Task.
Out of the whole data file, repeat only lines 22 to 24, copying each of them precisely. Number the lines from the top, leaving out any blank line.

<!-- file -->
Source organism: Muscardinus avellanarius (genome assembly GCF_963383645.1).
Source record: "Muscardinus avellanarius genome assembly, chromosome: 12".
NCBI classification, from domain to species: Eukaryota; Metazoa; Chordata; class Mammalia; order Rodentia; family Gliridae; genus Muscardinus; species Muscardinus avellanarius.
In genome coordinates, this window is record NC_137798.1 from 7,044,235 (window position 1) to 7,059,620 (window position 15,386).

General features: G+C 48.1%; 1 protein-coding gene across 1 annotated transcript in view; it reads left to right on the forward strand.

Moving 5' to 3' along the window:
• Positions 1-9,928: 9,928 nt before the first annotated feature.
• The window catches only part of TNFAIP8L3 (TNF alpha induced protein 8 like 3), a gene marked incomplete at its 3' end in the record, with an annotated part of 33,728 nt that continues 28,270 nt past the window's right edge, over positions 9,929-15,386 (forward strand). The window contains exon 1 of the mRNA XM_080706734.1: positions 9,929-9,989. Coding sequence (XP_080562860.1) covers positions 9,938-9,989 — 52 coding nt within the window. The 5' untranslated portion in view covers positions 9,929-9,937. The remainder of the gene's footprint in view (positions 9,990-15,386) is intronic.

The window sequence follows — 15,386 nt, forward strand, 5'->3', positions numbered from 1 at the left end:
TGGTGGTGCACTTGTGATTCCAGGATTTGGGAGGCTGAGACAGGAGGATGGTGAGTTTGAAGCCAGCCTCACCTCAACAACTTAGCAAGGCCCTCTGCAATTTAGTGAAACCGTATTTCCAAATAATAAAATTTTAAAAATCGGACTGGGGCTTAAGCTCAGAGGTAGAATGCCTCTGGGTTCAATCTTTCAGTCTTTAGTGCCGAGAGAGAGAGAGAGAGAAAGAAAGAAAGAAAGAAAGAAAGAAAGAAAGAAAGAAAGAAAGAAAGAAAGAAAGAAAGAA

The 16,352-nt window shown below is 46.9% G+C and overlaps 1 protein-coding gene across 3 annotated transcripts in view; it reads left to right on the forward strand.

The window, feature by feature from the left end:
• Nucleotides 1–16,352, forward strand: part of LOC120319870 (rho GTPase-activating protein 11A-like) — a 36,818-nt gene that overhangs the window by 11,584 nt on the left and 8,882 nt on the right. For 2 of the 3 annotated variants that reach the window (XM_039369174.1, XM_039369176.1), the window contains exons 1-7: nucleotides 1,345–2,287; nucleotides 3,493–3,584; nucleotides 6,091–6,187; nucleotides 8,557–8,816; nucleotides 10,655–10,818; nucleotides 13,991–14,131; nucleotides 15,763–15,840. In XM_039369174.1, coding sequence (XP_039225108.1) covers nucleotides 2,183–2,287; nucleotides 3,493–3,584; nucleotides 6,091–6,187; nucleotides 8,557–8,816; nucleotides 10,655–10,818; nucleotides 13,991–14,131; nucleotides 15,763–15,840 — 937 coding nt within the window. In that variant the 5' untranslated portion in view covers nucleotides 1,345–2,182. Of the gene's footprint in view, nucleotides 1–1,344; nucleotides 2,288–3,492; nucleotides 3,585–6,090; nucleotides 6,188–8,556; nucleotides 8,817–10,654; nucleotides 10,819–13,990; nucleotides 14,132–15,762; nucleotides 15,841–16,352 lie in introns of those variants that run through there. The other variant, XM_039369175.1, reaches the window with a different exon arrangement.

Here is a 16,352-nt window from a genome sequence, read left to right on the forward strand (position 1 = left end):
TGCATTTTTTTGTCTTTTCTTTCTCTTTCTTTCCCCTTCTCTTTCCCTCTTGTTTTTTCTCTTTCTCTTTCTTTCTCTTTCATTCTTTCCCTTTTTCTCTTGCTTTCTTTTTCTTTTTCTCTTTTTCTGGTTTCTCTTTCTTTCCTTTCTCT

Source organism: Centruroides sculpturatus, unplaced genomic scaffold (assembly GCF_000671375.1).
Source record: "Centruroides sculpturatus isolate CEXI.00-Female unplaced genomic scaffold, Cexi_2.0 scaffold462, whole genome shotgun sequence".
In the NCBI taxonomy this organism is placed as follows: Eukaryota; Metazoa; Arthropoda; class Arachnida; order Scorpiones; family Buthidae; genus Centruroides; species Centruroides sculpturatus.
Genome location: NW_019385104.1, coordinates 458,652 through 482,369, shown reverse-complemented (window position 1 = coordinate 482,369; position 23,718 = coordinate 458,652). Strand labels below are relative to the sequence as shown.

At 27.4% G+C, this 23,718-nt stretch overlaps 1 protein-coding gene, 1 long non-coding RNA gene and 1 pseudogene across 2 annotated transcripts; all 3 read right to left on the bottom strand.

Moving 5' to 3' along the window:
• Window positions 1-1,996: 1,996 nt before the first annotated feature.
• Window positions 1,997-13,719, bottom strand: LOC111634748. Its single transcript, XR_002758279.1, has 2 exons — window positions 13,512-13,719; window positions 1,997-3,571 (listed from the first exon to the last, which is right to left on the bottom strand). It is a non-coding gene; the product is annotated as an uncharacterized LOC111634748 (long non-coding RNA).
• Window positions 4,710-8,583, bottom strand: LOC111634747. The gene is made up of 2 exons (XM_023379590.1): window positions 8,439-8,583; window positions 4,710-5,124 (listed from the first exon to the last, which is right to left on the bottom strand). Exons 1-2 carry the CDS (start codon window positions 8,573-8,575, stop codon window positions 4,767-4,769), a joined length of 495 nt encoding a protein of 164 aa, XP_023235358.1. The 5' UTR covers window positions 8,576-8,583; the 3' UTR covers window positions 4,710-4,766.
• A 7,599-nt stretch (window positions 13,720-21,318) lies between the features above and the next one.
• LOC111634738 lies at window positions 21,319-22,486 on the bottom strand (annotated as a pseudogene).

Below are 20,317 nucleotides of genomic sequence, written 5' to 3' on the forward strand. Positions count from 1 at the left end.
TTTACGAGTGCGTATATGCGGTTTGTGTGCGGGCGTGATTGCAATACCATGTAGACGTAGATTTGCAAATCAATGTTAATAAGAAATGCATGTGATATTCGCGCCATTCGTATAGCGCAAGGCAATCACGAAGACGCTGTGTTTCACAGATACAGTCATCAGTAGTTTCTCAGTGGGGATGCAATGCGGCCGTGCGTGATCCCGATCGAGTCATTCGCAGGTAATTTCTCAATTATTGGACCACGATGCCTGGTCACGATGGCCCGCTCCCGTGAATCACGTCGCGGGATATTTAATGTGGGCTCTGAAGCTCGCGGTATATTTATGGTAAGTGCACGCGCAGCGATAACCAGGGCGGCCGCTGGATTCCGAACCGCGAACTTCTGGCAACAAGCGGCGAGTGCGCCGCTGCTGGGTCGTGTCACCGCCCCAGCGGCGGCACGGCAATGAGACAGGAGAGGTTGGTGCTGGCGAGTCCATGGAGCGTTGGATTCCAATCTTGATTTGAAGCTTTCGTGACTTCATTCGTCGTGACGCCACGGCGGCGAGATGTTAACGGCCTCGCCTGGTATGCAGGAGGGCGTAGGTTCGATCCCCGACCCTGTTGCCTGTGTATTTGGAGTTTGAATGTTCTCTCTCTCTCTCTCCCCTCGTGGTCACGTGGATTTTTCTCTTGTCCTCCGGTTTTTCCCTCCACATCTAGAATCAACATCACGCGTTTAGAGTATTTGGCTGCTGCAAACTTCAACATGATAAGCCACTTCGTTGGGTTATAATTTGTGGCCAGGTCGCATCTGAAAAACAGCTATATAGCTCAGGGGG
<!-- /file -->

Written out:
• Window positions 1-1,996: 1,996 nt before the first annotated feature.
• Window positions 1,997-13,719, bottom strand: LOC111634748. Its single transcript, XR_002758279.1, has 2 exons — window positions 13,512-13,719; window positions 1,997-3,571 (listed from the first exon to the last, which is right to left on the bottom strand). It is a non-coding gene; the product is annotated as an uncharacterized LOC111634748 (long non-coding RNA).
• Window positions 4,710-8,583, bottom strand: LOC111634747. The gene is made up of 2 exons (XM_023379590.1): window positions 8,439-8,583; window positions 4,710-5,124 (listed from the first exon to the last, which is right to left on the bottom strand). Exons 1-2 carry the CDS (start codon window positions 8,573-8,575, stop codon window positions 4,767-4,769), a joined length of 495 nt encoding a protein of 164 aa, XP_023235358.1. The 5' UTR covers window positions 8,576-8,583; the 3' UTR covers window positions 4,710-4,766.